Nov 19, 2016 04:46 AM EST
College Students Fix Facebook Fake News In Just 36 Hours [Video]
Four college students who attended a hackathon at Princeton University came up with an algorithm that authenticates what is real from what is not on Facebook.
The students Nabanite De, Anent Goel, Mark Craft, Qinglin Chen called their project "FiB: Stop living a lie." It is a Chrome browser extension they came up within just 36 hours. The extension classifies every post, as verified or non-verified using artificial intelligence.
The plug-in the students created has been released as an open-source project to allow any developer with the skills and know-how can install it and tweak and improve it, The Washington Post reported. However, the plug-in is not the total solution for Facebook to guard itself.
Facebook has been accused and criticized for allegedly playing a role in disseminating fake news and misleading stories that are virtually indistinguishable from real news. Facebook's algorithm determines what each individual's choices, the social media platform will show these items based regardless if the content is true.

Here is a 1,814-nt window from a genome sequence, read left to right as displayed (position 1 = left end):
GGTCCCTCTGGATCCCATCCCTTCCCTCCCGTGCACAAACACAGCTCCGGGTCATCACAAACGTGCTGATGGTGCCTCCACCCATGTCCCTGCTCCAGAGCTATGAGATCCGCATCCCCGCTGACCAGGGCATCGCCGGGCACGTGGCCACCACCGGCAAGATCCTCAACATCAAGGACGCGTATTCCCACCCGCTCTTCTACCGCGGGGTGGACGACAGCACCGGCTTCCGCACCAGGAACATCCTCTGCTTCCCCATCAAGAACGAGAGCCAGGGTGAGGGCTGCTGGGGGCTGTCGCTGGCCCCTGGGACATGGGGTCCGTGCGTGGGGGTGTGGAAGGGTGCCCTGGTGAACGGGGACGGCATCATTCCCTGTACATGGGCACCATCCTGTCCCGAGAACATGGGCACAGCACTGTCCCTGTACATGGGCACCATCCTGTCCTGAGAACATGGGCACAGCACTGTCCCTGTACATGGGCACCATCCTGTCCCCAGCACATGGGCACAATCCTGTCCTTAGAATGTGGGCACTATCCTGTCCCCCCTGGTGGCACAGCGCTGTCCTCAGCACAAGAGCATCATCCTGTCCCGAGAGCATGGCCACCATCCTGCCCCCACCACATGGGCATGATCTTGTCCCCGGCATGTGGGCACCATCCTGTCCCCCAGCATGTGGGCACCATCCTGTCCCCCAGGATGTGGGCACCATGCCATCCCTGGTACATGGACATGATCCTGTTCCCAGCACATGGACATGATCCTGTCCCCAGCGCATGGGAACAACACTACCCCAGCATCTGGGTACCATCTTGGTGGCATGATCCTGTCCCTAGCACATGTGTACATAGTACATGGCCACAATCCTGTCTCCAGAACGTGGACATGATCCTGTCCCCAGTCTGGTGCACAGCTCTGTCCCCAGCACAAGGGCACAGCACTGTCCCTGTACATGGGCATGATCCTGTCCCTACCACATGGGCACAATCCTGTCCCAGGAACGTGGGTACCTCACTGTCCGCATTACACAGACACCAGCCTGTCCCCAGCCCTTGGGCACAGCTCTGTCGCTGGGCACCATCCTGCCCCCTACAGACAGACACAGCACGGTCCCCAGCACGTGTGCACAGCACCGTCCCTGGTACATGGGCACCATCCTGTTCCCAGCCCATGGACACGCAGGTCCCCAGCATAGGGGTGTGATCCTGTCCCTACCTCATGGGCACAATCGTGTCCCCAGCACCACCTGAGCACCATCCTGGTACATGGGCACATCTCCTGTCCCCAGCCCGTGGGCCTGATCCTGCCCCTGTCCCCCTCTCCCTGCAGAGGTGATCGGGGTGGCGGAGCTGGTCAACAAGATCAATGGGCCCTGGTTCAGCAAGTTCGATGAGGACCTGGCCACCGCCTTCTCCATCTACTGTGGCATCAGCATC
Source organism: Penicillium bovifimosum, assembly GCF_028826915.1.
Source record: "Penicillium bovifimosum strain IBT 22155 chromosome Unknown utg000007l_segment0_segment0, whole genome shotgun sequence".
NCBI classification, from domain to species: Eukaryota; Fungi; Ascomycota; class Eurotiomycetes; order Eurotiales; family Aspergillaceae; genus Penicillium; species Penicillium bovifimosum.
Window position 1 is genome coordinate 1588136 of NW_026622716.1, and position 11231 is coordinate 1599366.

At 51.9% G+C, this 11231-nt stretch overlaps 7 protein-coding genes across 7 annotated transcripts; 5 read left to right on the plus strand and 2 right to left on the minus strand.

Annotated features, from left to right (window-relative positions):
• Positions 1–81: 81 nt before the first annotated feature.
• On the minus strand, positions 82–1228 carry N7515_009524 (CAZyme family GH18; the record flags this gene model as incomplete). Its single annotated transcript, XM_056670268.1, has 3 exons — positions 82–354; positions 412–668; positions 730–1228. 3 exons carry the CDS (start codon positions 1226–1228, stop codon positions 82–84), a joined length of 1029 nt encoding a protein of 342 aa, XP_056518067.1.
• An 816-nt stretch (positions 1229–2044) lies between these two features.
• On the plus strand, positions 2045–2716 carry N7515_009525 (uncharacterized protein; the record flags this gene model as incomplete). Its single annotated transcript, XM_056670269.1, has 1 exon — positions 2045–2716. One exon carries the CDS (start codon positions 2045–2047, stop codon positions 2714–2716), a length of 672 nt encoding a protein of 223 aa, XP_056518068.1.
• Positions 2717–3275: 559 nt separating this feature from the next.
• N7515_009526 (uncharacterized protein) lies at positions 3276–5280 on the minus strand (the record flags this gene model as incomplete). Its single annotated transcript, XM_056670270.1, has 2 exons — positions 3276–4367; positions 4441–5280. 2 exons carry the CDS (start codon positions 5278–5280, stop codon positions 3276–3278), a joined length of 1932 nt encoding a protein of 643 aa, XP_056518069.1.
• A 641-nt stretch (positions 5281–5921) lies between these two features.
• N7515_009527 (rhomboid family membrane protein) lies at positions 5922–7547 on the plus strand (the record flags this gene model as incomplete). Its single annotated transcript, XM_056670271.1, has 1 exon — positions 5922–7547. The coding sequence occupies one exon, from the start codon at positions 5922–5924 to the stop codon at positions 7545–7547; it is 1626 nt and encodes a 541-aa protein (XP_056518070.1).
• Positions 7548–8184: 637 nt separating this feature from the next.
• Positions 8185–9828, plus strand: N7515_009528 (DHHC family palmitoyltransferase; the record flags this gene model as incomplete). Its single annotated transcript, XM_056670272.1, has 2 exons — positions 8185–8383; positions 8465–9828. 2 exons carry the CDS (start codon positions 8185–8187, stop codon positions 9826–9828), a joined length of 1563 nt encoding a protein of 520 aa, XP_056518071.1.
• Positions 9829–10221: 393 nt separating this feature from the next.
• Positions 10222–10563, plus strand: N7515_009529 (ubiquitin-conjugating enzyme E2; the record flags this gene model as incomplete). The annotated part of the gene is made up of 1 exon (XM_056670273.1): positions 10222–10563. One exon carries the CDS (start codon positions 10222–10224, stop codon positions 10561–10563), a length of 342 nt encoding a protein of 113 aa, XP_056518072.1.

The stories on Facebook apparently got so bad that it prompted President Barack Obama to call Facebook a "dust cloud of nonsense," according to Business Insider. Half the nation blames Facebook for Donald Trump's victory during the last elections. A recent Pew Study claims that 63 percent of U.S. Adults use Facebook as their main source of news and issues, according to Business Insider.
Mark Zuckerberg, Facebook CEO still maintains, however, that the idea of fake news on Facebook is a very small amount. He thinks that influencing the elections in any way is a crazy idea. Reportedly, many Facebook employees are so upset with the current situation that a group of maverick Facebook employees is taking it upon themselves to look into the situation and try to fix the issue.
Incidentally, Facebook was one of the companies who sponsored the hackathon event that the students took part in.
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